Britain's top marathon runner talks work/run balance, what it’s like to train in Kenya, and finding the UK’s best canals.
It was the 2021 London Marathon, the scene set was tense, the anticipation palpable. The crowds banged the boards and clapped their hands, encouraging – even beckoning – the competitor’s home. The cool and calm of the British autumn was in direct contrast to the hot and fierce competition that was happening on the course. Ethiopian winner Sissay Lemma had just claimed his first major marathon title, elated as the journalists and cameramen swarmed as he crossed the line. As the finishing - and subsequent collapsing – of the podium winners unfolded, everyone’s attention turned down the road to the first British competitor charging in. Roaring up the home straight, he saluted the crowd before crossing the line in a remarkable 2:12:58. The name Phil Sesemann not only roared through the commentator’s microphones but into the nation's consciousness.
The Leeds resident has since gone from strength to strength. He’s now an Adidas athlete, has won several races and improved his time to a 2:12:10 in this year’s London Marathon. On top of all that, he’s balanced training and racing with his job as a doctor for the National Health Service.
Having grown up in the south of England, he moved to Leeds as a university student to study medicine. He was always a runner but was also a keen swimmer, and it was during this period he tried his hand at triathlon.
“I joined a squad with the Brownlees, competed at a university level and tried to do it alongside studies and a social life. After that year, my running went well due to the huge aerobic component of trying to swim and cycle as well. And then I went back to running as it’s what I’d always done and what I enjoy. I’ve been focussed on it the last 8-9 years slowly making my way up the distances.”
“I tried not to burn the candle at both ends and be very self-aware of what I’m capable of."
His respect for the multi-disciplined athletes of triathlon is apparent. “I often found with triathlon, from a time commitment point, you can’t mickey-mouse it. In running, you can do 10 hours and be pretty good. Even if you’re doing a 9-5 job, and that just isn’t the case in triathlon.”
Getting a given athlete to break down mentally is generally a simple recipe. You do not subject them to a serious injury or even put them through heartbreak; you just need to show them the weather forecast for an average British winter. A theme that was made apparent as he trained in three sports outside during the cold months at university.
Sesemann was not deterred, through the next decade he continued to race and train, not for external reasons, but for the sheer love of it. “Up until London, you might get the odd bit of prize money, but running was definitely costing me more than I was getting.”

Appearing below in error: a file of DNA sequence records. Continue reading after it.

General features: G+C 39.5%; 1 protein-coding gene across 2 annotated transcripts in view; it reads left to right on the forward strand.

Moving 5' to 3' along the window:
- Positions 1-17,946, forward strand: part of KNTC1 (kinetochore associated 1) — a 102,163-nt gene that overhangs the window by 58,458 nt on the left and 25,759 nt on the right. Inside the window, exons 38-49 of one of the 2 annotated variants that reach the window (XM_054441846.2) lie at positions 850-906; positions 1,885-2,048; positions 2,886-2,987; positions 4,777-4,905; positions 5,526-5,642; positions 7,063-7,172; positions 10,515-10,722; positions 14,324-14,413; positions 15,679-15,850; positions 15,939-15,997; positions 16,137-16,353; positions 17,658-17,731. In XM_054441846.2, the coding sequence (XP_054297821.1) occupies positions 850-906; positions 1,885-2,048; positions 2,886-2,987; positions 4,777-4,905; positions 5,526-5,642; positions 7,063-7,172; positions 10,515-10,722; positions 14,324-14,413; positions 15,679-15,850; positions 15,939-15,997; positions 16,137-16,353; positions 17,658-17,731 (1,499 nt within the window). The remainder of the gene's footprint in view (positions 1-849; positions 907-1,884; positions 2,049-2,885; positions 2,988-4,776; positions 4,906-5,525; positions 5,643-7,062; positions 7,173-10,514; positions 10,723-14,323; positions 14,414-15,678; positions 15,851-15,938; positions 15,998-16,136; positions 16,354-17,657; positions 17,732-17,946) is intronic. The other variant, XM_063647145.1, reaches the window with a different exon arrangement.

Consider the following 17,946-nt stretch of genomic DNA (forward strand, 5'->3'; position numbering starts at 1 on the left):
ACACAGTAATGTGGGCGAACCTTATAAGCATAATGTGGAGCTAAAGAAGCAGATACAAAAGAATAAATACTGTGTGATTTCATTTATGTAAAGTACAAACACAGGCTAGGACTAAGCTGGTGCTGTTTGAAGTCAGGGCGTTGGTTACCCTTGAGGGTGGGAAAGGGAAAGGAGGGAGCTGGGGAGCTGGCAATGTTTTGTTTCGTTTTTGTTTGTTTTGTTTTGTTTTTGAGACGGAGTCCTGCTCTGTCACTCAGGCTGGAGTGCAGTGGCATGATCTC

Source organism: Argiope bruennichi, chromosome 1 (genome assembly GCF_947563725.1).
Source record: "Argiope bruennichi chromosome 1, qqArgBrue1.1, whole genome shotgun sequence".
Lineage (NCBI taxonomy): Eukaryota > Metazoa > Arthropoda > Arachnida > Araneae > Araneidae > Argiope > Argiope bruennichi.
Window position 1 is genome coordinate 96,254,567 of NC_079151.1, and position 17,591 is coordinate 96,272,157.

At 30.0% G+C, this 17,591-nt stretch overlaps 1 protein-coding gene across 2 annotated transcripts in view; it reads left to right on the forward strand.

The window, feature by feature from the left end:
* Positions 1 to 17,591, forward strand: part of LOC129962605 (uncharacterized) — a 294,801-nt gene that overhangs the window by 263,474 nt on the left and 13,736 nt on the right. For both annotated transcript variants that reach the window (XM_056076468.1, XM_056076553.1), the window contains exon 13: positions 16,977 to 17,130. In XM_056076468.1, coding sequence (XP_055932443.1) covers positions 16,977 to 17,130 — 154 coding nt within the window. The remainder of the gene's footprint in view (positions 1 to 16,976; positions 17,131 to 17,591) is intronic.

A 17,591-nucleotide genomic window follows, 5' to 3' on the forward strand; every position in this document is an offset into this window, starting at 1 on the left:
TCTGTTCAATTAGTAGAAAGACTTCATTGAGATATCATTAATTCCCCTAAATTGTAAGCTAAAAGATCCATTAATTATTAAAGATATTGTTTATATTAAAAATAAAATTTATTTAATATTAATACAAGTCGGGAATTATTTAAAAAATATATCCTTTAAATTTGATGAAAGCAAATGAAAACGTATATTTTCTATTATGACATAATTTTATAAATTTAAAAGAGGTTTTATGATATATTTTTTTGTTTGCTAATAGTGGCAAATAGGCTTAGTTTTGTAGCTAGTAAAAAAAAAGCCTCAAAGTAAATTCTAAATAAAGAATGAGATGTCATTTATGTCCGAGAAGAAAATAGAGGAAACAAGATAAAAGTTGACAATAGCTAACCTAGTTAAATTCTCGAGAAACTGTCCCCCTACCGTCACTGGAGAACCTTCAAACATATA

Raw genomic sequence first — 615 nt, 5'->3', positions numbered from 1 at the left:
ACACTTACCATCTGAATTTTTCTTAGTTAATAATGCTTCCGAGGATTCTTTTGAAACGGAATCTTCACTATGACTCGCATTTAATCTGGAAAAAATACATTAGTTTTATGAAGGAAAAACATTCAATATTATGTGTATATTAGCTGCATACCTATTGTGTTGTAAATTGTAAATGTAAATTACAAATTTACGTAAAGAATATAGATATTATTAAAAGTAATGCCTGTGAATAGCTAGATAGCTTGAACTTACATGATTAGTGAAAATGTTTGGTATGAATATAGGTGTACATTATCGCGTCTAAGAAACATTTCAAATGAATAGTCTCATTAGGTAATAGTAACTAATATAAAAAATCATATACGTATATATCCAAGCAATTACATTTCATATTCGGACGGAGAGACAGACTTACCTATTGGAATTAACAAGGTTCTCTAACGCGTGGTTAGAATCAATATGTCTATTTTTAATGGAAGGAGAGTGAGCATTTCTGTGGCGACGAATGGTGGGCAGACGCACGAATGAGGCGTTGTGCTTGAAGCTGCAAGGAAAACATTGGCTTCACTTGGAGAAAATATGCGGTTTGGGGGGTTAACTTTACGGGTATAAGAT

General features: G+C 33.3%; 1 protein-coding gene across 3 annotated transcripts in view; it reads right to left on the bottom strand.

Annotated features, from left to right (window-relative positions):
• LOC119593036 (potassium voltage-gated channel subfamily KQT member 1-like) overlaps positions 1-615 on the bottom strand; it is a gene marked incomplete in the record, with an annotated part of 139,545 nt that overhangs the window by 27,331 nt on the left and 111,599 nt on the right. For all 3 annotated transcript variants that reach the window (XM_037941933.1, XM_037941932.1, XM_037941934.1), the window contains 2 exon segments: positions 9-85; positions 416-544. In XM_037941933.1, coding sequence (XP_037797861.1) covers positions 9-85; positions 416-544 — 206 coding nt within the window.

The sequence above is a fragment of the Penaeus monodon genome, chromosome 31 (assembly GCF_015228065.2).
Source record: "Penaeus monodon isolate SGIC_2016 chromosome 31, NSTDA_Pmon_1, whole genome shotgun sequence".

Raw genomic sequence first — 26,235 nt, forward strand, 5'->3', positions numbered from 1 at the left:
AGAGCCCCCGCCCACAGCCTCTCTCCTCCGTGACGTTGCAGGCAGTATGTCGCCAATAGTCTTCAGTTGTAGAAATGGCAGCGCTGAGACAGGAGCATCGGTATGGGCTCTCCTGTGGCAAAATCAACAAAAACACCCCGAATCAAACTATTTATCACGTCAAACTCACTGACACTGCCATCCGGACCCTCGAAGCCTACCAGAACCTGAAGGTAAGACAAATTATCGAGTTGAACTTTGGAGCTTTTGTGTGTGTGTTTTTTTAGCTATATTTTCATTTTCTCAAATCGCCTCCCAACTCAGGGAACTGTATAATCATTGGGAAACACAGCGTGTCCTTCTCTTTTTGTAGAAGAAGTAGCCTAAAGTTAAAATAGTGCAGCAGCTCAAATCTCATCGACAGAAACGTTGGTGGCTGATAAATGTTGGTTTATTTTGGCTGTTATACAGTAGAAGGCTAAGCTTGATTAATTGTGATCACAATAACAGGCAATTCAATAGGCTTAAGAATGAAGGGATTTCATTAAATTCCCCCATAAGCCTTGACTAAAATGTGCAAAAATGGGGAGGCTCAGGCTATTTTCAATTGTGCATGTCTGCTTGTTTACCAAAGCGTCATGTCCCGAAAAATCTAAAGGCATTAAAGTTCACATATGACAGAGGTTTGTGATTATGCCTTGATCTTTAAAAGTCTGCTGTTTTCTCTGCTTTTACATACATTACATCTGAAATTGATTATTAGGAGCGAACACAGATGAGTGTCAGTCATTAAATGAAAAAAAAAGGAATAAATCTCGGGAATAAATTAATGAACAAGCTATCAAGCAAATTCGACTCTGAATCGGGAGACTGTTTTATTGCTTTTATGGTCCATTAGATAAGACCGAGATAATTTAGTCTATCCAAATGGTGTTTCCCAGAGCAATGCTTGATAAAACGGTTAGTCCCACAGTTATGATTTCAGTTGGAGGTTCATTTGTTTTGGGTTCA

He now runs as a full-time job, supported by Adidas and several other companies. Conversely, the professionalisation of his then-hobby to his now-occupation hasn’t had the usual ramifications. Instead, the opposite has happened. “It’s a lot more fun and enjoyable. There are the hours in the day to do all my training around a full-time, or even a part-time job. But now the focus of each day is the running, not trying to fit it around other things in the day.”
Scheduling training around work is something he is well practised in, but the horror stories of junior doctors’ work hours are well known. When an athlete’s body is under intense fatigue due to a training workload, the first victim is always one’s cognitive function. A balance that is hard to strike working in the high-octane emergency room, where patients’ lives depended on his decisions. “I tried not to burn the candle at both ends and be very self-aware of what I’m capable of. I wouldn’t do a hard, 20-mile marathon pace training session and then go into a shift. I’d try to have a sleep between sessions and shifts for recovery, and I’d also over-eat to ensure I wouldn’t be hungry on shift which leads to fatigue.”
“The worst thing I can do for my running training is to pick up an injury or illness, so there is no point going to work already exhausted or fatigued as you’ll just pick something up. It helps my running when I’m rested and switched on and obviously helps me function when I’m at work. You don’t want to be wanting to sit down and rest in an emergency department.”
Whilst he still completes the occasional shift to keep his practice licence, those days of careful work-training balancing are in the rear-view mirror. He recently completed a training camp in Kenya; far from the harsh, strip light lit rooms of a Leeds hospital.
“It was hard work. You get up, you eat, run, eat, nap and then go out for another run.” But the biggest takeaway wasn’t the workload, it was the culture.